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On August 4, 2014, a mine waste dam in British Columbia, Canada breached, releasing 24.4 million cubic meters of mine waste (or tailings) sludge into the Fraser River watershed, a group of lakes and rivers that bear salmon and sustain the livelihoods of local First Nation communities.

The disaster should have served as a wakeup call for stronger regulations and scrutiny of an industry that too often remains out of the public spotlight. Unfortunately, far too little has been done to prevent another Mount Polley disaster.

This was clear last November, when another mine waste dam breached in Brazil, flooding the Rio Doce with red sludge — and killing at least 19 people. The Samarco mine is owned by two of the world’s largest mining companies, BHP Billiton and Vale.

Shortly after the Mount Polley accident, a series of mine waste accidents in Mexico polluted rivers and devastated fisheries (see here and here).

Alarmingly, these failures show no sign of slowing down. A study released after the Mount Polley spill last year  concluded that catastrophic mine waste failures are increasing in frequency and severity and will continue to do so until regulators and mining companies take active steps to prevent them.The report, The Risk, Public Liability & Economics of Tailings Storage Facility Failure [PDF], which was released by Bowker Associates Science & Research In The Public Interest and the Center for Science in Public Participation, examined 100 years of tailings dam failures and found an “emerging and pronounced trend” toward more serious failures with greater consequences. The report’s authors argue that new technologies  have allowed companies to mine deposits with increasingly miniscule amounts of metals, thus generating even more waste, and increasing the probability of accidents like the Brazil spill.

Fortunately, there is a safer way to dispose of mine waste.

An independent investigation commissioned by the Canadian government after the Mount Polley spill found that the disaster was caused by a fault in the dam design and predicted that that an estimated two additional tailings dam failures could occur every 10 years in British Columbia if business continues as usual. The expert panel issued a suite of recommendations, including the creation of independent tailings review boards and the fundamental shift to dry tailings storage, in which waste is dewatered, eliminating the need for mammoth dams.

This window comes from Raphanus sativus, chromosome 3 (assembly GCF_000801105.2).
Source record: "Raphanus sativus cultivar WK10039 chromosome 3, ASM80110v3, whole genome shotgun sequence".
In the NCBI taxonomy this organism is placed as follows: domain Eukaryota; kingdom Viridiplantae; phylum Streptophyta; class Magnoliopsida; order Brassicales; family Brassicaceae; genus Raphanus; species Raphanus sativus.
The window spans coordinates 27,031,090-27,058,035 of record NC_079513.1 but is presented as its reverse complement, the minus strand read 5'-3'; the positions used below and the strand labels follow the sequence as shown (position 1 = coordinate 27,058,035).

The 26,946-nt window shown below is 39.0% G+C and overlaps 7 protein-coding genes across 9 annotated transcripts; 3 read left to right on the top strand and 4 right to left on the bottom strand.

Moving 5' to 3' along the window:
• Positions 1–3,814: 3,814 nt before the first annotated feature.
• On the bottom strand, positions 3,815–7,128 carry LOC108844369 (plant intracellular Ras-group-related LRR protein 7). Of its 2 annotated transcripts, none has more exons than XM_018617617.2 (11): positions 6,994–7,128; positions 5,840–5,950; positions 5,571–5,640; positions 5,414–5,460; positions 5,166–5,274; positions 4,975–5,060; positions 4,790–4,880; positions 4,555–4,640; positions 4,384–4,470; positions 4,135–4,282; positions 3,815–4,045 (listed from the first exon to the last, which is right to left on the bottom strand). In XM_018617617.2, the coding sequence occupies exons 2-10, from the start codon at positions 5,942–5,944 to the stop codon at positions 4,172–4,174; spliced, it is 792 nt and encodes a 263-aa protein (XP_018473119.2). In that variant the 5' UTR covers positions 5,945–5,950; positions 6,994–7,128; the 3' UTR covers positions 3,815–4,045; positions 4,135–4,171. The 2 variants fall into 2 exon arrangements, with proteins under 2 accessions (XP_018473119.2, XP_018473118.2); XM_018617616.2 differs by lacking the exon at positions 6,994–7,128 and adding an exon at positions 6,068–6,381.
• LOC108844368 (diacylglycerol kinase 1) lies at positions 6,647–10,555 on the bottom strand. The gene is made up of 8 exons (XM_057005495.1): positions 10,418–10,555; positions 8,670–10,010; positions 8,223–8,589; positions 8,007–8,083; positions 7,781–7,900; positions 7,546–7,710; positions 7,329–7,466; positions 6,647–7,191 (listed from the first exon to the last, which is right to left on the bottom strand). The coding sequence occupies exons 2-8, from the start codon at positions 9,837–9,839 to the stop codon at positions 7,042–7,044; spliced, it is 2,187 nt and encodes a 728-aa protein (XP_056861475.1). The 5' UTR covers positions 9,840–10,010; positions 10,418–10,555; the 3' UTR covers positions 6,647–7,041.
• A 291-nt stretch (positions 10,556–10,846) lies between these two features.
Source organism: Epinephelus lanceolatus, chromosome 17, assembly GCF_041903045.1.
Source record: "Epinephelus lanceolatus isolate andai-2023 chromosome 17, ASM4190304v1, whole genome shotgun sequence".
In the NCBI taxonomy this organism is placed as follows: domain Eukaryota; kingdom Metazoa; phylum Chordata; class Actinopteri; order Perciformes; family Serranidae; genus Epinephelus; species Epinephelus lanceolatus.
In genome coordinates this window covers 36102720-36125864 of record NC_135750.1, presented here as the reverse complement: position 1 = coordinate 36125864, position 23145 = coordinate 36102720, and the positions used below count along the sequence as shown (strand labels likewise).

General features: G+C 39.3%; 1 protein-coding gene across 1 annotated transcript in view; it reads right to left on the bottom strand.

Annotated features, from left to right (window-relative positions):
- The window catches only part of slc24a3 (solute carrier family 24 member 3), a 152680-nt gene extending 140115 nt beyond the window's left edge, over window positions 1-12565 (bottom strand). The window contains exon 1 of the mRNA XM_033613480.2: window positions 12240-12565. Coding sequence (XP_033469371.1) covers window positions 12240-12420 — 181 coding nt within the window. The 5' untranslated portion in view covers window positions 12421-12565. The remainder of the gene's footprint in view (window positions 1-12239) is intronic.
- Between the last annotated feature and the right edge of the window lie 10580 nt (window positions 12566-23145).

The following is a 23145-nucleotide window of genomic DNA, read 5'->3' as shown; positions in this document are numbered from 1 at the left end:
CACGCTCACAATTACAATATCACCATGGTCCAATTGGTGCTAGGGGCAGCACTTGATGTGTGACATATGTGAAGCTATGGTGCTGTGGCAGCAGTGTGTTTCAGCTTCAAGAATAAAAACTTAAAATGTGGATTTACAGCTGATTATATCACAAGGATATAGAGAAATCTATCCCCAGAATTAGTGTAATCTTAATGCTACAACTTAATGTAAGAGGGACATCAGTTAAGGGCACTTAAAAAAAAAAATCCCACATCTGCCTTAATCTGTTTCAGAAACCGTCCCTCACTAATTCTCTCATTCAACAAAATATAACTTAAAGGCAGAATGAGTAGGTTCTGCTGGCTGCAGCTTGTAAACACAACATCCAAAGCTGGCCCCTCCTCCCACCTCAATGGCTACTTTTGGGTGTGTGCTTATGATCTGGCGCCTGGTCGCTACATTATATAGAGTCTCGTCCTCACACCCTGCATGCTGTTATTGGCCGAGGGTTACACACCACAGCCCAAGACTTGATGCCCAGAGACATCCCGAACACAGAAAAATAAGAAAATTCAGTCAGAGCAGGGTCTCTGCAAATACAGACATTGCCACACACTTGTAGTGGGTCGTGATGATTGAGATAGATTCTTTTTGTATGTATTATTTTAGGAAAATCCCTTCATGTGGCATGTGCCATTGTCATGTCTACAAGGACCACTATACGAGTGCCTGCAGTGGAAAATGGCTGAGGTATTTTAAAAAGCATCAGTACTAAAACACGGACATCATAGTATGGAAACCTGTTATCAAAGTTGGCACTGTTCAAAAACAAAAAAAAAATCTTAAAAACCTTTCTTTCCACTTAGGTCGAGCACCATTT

While the province of British Columbia has recently  passed some regulatory measures in response to the Mount Polley panel, critics argue these changes do not go far enough —   especially as BC continues to consider proposed mines that fail to implement the best practices laid out by the Mount Polley panel.

Last year, a number of groups urged  the US government to assess the state of mine waste dams in the US and integrate the Mount Polley panel recommendations into regulation.

Just this week, Earthworks and other organizations called on the United Nations Environment Programme (UNEP) to address this growing crisis. Mine tailings mismanagement is a global problem that requires a global solution. Along with MiningWatch Canada, Greenpeace Brazil and Niparaja in Mexico — all groups working with communities dealing with the aftermath of mine dam failures — we urge UNEP to conduct a transparent review of tailings dams around the world and establish an oversight body to implement the best practices put forth by the Mount Polley panel.

We can’t afford another Mount Polley ever again – but unless the independent panel’s recommendations are implemented, it is likely that Mount Polley won’t be the last avoidable mining disaster.

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